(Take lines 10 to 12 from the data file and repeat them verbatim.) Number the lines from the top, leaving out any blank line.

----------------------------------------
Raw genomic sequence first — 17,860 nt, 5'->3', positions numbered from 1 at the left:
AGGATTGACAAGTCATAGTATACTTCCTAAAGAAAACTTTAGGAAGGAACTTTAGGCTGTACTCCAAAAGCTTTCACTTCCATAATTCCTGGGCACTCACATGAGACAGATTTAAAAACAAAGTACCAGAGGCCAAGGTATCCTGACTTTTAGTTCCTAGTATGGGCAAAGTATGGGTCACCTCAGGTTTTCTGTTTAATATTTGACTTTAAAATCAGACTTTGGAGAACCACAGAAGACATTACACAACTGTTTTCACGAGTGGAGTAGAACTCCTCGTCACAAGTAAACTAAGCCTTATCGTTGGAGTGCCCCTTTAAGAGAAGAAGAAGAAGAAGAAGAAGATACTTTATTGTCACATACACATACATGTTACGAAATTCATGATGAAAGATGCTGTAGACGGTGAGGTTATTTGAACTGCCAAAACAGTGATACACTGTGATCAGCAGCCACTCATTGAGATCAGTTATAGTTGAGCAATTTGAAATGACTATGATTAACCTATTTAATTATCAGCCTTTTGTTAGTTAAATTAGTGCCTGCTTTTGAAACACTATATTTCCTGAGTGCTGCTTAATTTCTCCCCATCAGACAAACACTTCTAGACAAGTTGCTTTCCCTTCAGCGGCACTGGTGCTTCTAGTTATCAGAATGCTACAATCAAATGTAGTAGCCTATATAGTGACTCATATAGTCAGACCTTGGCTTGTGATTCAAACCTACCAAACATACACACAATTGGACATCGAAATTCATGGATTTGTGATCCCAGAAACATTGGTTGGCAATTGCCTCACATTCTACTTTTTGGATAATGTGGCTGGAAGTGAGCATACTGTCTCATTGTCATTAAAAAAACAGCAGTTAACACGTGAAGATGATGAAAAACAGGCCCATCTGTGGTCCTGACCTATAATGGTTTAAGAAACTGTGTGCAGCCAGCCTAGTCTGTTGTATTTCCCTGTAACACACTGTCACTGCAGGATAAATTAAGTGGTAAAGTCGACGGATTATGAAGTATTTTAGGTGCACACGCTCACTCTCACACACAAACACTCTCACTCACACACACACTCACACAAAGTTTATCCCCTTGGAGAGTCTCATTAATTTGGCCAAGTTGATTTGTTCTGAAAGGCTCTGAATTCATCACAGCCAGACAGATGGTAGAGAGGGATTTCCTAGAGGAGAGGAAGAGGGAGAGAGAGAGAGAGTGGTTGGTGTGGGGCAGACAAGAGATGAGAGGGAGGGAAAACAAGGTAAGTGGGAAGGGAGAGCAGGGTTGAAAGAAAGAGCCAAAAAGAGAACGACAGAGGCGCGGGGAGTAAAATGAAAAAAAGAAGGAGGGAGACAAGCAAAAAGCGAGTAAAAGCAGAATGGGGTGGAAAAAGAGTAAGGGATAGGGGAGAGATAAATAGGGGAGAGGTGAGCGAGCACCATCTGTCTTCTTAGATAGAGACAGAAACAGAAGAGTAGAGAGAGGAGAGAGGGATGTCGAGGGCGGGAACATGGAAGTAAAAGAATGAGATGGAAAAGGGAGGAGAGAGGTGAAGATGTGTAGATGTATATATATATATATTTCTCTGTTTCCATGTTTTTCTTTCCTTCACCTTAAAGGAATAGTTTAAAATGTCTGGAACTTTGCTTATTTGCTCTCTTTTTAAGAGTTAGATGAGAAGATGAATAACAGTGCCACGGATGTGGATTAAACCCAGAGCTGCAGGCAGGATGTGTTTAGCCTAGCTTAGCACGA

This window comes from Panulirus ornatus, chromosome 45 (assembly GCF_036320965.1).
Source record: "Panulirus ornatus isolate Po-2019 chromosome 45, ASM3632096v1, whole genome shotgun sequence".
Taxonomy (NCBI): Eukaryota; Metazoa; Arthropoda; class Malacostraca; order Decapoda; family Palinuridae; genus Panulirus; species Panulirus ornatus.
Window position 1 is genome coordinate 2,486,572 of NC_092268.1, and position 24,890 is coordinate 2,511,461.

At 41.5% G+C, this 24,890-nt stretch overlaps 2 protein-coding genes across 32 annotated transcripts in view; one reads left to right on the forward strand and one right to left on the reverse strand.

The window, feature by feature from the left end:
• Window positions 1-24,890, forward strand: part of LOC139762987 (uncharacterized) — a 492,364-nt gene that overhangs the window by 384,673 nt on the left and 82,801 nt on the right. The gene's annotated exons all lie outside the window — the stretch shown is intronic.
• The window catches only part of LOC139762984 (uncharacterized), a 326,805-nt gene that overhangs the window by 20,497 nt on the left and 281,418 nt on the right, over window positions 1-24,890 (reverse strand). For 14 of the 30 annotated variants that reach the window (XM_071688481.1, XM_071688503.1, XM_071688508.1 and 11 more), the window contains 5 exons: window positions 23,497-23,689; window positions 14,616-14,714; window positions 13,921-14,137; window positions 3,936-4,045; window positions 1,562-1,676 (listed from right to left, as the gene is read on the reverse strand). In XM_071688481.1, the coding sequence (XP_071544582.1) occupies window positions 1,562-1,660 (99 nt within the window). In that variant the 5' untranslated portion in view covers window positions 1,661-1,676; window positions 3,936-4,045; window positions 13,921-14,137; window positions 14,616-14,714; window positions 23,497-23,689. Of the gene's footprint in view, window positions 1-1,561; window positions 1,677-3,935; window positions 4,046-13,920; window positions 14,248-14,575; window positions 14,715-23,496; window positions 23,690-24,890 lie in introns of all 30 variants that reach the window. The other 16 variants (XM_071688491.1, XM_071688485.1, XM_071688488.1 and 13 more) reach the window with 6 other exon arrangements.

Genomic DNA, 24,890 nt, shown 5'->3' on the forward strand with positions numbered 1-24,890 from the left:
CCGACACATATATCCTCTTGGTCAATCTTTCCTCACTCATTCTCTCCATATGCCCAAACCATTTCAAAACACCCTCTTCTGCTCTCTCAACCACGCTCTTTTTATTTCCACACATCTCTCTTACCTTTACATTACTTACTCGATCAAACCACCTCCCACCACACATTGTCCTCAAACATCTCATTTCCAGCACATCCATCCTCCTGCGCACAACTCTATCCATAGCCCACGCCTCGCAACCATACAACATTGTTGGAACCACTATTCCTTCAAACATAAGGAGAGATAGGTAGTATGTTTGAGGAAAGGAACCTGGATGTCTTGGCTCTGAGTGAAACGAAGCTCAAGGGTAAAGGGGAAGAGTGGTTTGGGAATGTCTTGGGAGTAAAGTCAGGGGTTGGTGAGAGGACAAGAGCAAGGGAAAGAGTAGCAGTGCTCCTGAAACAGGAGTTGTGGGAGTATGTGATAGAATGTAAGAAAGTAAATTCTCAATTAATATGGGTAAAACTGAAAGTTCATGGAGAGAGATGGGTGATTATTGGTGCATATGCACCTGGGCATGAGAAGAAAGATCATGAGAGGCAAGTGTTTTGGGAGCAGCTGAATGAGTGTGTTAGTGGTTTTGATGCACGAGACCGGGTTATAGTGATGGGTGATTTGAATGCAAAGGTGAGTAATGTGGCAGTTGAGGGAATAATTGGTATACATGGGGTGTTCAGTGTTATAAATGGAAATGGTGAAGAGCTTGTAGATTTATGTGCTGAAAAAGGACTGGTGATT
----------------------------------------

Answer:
• The window catches only part of LOC139762984 (uncharacterized), a 326,805-nt gene that overhangs the window by 20,497 nt on the left and 281,418 nt on the right, over window positions 1-24,890 (reverse strand). For 14 of the 30 annotated variants that reach the window (XM_071688481.1, XM_071688503.1, XM_071688508.1 and 11 more), the window contains 5 exons: window positions 23,497-23,689; window positions 14,616-14,714; window positions 13,921-14,137; window positions 3,936-4,045; window positions 1,562-1,676 (listed from right to left, as the gene is read on the reverse strand). In XM_071688481.1, the coding sequence (XP_071544582.1) occupies window positions 1,562-1,660 (99 nt within the window). In that variant the 5' untranslated portion in view covers window positions 1,661-1,676; window positions 3,936-4,045; window positions 13,921-14,137; window positions 14,616-14,714; window positions 23,497-23,689. Of the gene's footprint in view, window positions 1-1,561; window positions 1,677-3,935; window positions 4,046-13,920; window positions 14,248-14,575; window positions 14,715-23,496; window positions 23,690-24,890 lie in introns of all 30 variants that reach the window. The other 16 variants (XM_071688491.1, XM_071688485.1, XM_071688488.1 and 13 more) reach the window with 6 other exon arrangements.

Genomic DNA, 24,890 nt, shown 5'->3' on the forward strand with positions numbered 1-24,890 from the left:
CCGACACATATATCCTCTTGGTCAATCTTTCCTCACTCATTCTCTCCATATGCCCAAACCATTTCAAAACACCCTCTTCTGCTCTCTCAACCACGCTCTTTTTATTTCCACACATCTCTCTTACCTTTACATTACTTACTCGATCAAACCACCTCCCACCACACATTGTCCTCAAACATCTCATTTCCAGCACATCCATCCTCCTGCGCACAACTCTATCCATAGCCCACGCCTCGCAACCATACAACATTGTTGGAACCACTATTCCTTCAAACATAAGGAGAGATAGGTAGTATGTTTGAGGAAAGGAACCTGGATGTCTTGGCTCTGAGTGAAACGAAGCTCAAGGGTAAAGGGGAAGAGTGGTTTGGGAATGTCTTGGGAGTAAAGTCAGGGGTTGGTGAGAGGACAAGAGCAAGGGAAAGAGTAGCAGTGCTCCTGAAACAGGAGTTGTGGGAGTATGTGATAGAATGTAAGAAAGTAAATTCTCAATTAATATGGGTAAAACTGAAAGTTCATGGAGAGAGATGGGTGATTATTGGTGCATATGCACCTGGGCATGAGAAGAAAGATCATGAGAGGCAAGTGTTTTGGGAGCAGCTGAATGAGTGTGTTAGTGGTTTTGATGCACGAGACCGGGTTATAGTGATGGGTGATTTGAATGCAAAGGTGAGTAATGTGGCAGTTGAGGGAATAATTGGTATACATGGGGTGTTCAGTGTTATAAATGGAAATGGTGAAGAGCTTGTAGATTTATGTGCTGAAAAAGGACTGGTGATT